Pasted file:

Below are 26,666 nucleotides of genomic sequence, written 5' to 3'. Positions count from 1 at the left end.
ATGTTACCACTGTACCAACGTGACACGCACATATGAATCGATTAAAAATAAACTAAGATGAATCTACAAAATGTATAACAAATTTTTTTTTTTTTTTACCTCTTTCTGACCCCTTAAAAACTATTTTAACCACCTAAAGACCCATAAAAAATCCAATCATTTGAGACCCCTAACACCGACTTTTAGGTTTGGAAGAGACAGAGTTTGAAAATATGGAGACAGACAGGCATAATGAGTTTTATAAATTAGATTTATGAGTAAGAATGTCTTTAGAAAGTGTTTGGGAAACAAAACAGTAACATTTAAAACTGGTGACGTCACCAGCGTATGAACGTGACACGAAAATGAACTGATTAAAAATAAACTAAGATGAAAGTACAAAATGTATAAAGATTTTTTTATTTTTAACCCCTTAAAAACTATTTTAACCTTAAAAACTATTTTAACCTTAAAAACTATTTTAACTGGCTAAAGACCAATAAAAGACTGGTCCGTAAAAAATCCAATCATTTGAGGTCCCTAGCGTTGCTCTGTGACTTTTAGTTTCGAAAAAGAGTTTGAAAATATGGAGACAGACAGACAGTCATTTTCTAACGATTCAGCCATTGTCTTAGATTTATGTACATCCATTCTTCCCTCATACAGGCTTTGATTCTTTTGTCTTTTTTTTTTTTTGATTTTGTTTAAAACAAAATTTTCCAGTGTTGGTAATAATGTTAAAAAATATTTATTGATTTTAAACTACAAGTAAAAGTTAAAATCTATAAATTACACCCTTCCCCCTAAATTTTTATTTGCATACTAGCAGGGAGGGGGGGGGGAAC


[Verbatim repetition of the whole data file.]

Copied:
Below are 26,666 nucleotides of genomic sequence, written 5' to 3'. Positions count from 1 at the left end.
ATGTTACCACTGTACCAACGTGACACGCACATATGAATCGATTAAAAATAAACTAAGATGAATCTACAAAATGTATAACAAATTTTTTTTTTTTTTTACCTCTTTCTGACCCCTTAAAAACTATTTTAACCACCTAAAGACCCATAAAAAATCCAATCATTTGAGACCCCTAACACCGACTTTTAGGTTTGGAAGAGACAGAGTTTGAAAATATGGAGACAGACAGGCATAATGAGTTTTATAAATTAGATTTATGAGTAAGAATGTCTTTAGAAAGTGTTTGGGAAACAAAACAGTAACATTTAAAACTGGTGACGTCACCAGCGTATGAACGTGACACGAAAATGAACTGATTAAAAATAAACTAAGATGAAAGTACAAAATGTATAAAGATTTTTTTATTTTTAACCCCTTAAAAACTATTTTAACCTTAAAAACTATTTTAACCTTAAAAACTATTTTAACTGGCTAAAGACCAATAAAAGACTGGTCCGTAAAAAATCCAATCATTTGAGGTCCCTAGCGTTGCTCTGTGACTTTTAGTTTCGAAAAAGAGTTTGAAAATATGGAGACAGACAGACAGTCATTTTCTAACGATTCAGCCATTGTCTTAGATTTATGTACATCCATTCTTCCCTCATACAGGCTTTGATTCTTTTGTCTTTTTTTTTTTTTGATTTTGTTTAAAACAAAATTTTCCAGTGTTGGTAATAATGTTAAAAAATATTTATTGATTTTAAACTACAAGTAAAAGTTAAAATCTATAAATTACACCCTTCCCCCTAAATTTTTATTTGCATACTAGCAGGGAGGGGGGGGGGAAC